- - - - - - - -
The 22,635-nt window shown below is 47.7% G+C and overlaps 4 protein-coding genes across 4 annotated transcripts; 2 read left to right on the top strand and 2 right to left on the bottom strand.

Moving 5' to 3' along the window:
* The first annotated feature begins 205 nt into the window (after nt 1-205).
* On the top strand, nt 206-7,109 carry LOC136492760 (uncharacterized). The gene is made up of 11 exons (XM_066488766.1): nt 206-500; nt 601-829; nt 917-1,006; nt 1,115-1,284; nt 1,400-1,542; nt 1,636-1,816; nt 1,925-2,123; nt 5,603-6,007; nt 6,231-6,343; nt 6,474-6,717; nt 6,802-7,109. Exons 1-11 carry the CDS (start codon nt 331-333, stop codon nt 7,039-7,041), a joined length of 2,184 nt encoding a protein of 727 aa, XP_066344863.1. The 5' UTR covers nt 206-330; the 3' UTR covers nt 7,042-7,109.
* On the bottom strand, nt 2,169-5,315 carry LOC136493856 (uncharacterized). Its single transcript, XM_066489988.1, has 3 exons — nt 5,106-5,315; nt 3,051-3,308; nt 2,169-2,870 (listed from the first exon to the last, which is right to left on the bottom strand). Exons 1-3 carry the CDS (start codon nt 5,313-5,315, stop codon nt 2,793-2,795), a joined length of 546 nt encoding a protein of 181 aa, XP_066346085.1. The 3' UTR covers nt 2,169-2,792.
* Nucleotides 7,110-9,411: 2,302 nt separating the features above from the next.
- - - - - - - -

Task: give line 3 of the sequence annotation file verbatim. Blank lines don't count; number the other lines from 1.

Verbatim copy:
* The first annotated feature begins 205 nt into the window (after nt 1-205).